Augmenting the gossip, there is an important argument on the importance of classical studies in contemporary society.
There has been a flurry of books about the twenties recently, which struck me as odd until I remembered we are, of course, coming onto various centenaries of this seminal decade. For the last six years or so, I have had the uncanny feeling that our times resemble more closely the 1930s. A growing feeling of world dread caused by an emboldened and growing far right in the UK and around the world, the pandemic, the war in Ukraine and a worsening climate crisis.
This search for historical parallels is common to both historians and the general public.
Gilbert Murray wrote that the Peloponnesian War and the Great War were ‘curiously similar’. In a lecture in 1919, he noted not just the brutal slaughter, but the deadly pandemics which marked both conflicts and the swiftly broken peace treaties between Athens and Sparta which were to prefigure the bitter legacy of the Versailles Treaty signed the same year.
The rise of Nazism in Germany and also the UK is an important theme in the book. If Hitler wanted the buildings of Oxford left the same, then he had grimmer plans for academics who opposed him. Several people, including Oxford academics, were named in the ‘Black Book’ of notables who would be sent to concentration camps after a Nazi conquest. Dodds entry says ‘Professor, propagandist against Franco and involved in the International Front Against Germany’, as honorable a description as anyone would want.
All three men supported several Jewish academics in Germany, helping them seek refuge and jobs in Britain. Murray was a member of the Academic Assistance Council which assisted 2,600 Jewish scholars. Renamed CARA, the organization still does important work around the world to protect at-risk academics.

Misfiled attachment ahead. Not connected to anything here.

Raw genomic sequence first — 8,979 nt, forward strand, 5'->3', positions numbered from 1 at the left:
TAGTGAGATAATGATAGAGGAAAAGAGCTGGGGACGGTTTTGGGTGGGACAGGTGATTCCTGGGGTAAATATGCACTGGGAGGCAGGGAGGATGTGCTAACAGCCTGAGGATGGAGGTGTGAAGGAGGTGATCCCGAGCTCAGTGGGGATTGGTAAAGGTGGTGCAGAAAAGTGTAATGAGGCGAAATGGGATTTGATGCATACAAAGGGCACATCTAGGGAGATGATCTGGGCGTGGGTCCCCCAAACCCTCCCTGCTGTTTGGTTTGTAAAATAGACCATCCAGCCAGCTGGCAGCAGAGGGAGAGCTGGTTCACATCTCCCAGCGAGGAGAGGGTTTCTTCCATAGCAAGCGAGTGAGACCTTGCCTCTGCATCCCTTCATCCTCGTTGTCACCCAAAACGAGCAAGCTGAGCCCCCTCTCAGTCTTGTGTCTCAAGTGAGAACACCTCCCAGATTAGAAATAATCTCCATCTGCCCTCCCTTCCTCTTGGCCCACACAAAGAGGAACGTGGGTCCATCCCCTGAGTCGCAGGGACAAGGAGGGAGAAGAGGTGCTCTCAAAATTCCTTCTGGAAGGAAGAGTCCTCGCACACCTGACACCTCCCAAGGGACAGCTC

Oxford benefitted from this influx of expertise. Eduard Fraenkel was forced to flee the University of Freiberg, then led by the prominent Nazi Rector Martin Heidegger. Fraenkel became Professor of Latin at Oxford in 1934, leading the writers of Sunday Times (then as now the voice of Reactionary Conservatism) to sputter into their cornflakes. He brought in continental styles of teaching, but was known for ‘wandering hands’.
‘I expect he’ll paw you a bit’ Iris Murdoch’s tutor told her, ‘but never mind’.
Oxford classicists also became involved in the battle against Nazi use of classical history. Dunn argues that Bowra’s Ancient Greek Literature was an important weapon in this war.
While students and academics were disgusted at the rise of the Nazis, the chance of war horrified them. A debate in early 1933 on whether students were willing to fight went to the pacifist side. It was international news. Winston Churchill later argued that many countries took it as a sign that Britain would not fight in a future war. This seems to have been Hitler’s belief at the time, but whether a student debate early in his reign led him to this position, is another question.
When war came, many students did fight.
The book resembles Square Haunting by Francesca Wade, yet where that book had an almost random assemblage of subjects which somehow made the connections between them clearer, Not far from Brideshead does the opposite: it takes a seemingly inter-connected group and shows the spaces between them.
This creates a more dynamic book, which sketches a vivid world in flux – the introduction of motor cars is noted first in the concern of Dons and then by Bowra’s observation that it prepared the students for flying Spitfires and Hurricanes – almost like the syncopated rhythms of jazz.
Yet the Oxford of 20s and 30s was a fundamentally different world: a Liberal-Conservative enclave, where professors were in contact with Prime Ministers and other important people
We glean hints of Porterhouse Blue. When Bowra traveled to America and tasted Turkey for the first time he was not impressed. Presumably he was used to goose, even if he never hand-raised it like the Beazleys.
Perhaps out of sensitivity to its readers, Dunn glosses over the high life of Oxford during a time of mass unemployment and labour unrest.
In Brideshead Revisited, Sebastian and Charles, borrow a car and drive out of Oxford to have a picnic of strawberries with a bottle of Chateau Peyraguey (“which isn’t a wine you’ve ever tasted, so don’t pretend. It’s heaven with strawberries” says Sebastian). The privilege is clear. In Dunn’s hand, Boar’s Hill is a bucolic location, the stomping grounds of ‘artists and poets’, without the sheen of elite privilege which Waugh so lightly conveys.
Then, as now, Oxford is a king maker (Out of 56 prime ministers, 29 went to Oxford and 14 to Cambridge).
Any history of an institution like Oxford, also writes an unspoken counter-history as insubstantial but stark as shadow, of those excluded, those who were not able to attend the university or partake in the intellectual highlife. The Jude Fawleys, the Okonkwo twins. We get the impression Oxford would carry on regardless of these people, but the world is a poorer place.